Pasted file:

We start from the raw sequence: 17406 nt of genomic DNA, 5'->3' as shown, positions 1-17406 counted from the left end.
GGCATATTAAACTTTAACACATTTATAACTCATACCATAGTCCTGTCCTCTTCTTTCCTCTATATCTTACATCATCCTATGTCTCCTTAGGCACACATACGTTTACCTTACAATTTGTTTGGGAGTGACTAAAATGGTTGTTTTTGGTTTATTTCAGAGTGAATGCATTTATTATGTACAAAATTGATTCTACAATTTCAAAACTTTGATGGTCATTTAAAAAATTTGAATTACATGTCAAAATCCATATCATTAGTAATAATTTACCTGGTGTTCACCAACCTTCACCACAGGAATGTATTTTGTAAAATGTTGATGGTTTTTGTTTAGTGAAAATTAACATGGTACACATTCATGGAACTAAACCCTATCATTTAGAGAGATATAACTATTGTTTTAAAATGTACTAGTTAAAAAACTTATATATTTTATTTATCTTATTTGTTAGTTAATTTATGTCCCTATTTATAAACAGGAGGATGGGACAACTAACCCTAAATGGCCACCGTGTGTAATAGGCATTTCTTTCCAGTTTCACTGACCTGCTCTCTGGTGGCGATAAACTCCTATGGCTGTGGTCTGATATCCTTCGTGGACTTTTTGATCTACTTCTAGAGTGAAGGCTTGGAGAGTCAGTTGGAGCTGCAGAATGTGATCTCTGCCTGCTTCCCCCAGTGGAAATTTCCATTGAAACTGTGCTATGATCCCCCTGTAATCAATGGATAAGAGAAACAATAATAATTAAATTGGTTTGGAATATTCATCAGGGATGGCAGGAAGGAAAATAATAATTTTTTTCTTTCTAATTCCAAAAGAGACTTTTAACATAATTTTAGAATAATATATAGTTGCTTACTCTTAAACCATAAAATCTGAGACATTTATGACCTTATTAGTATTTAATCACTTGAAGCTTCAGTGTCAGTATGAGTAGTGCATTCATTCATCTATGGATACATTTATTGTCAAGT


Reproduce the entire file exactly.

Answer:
We start from the raw sequence: 17406 nt of genomic DNA, 5'->3' as shown, positions 1-17406 counted from the left end.
GGCATATTAAACTTTAACACATTTATAACTCATACCATAGTCCTGTCCTCTTCTTTCCTCTATATCTTACATCATCCTATGTCTCCTTAGGCACACATACGTTTACCTTACAATTTGTTTGGGAGTGACTAAAATGGTTGTTTTTGGTTTATTTCAGAGTGAATGCATTTATTATGTACAAAATTGATTCTACAATTTCAAAACTTTGATGGTCATTTAAAAAATTTGAATTACATGTCAAAATCCATATCATTAGTAATAATTTACCTGGTGTTCACCAACCTTCACCACAGGAATGTATTTTGTAAAATGTTGATGGTTTTTGTTTAGTGAAAATTAACATGGTACACATTCATGGAACTAAACCCTATCATTTAGAGAGATATAACTATTGTTTTAAAATGTACTAGTTAAAAAACTTATATATTTTATTTATCTTATTTGTTAGTTAATTTATGTCCCTATTTATAAACAGGAGGATGGGACAACTAACCCTAAATGGCCACCGTGTGTAATAGGCATTTCTTTCCAGTTTCACTGACCTGCTCTCTGGTGGCGATAAACTCCTATGGCTGTGGTCTGATATCCTTCGTGGACTTTTTGATCTACTTCTAGAGTGAAGGCTTGGAGAGTCAGTTGGAGCTGCAGAATGTGATCTCTGCCTGCTTCCCCCAGTGGAAATTTCCATTGAAACTGTGCTATGATCCCCCTGTAATCAATGGATAAGAGAAACAATAATAATTAAATTGGTTTGGAATATTCATCAGGGATGGCAGGAAGGAAAATAATAATTTTTTTCTTTCTAATTCCAAAAGAGACTTTTAACATAATTTTAGAATAATATATAGTTGCTTACTCTTAAACCATAAAATCTGAGACATTTATGACCTTATTAGTATTTAATCACTTGAAGCTTCAGTGTCAGTATGAGTAGTGCATTCATTCATCTATGGATACATTTATTGTCAAGT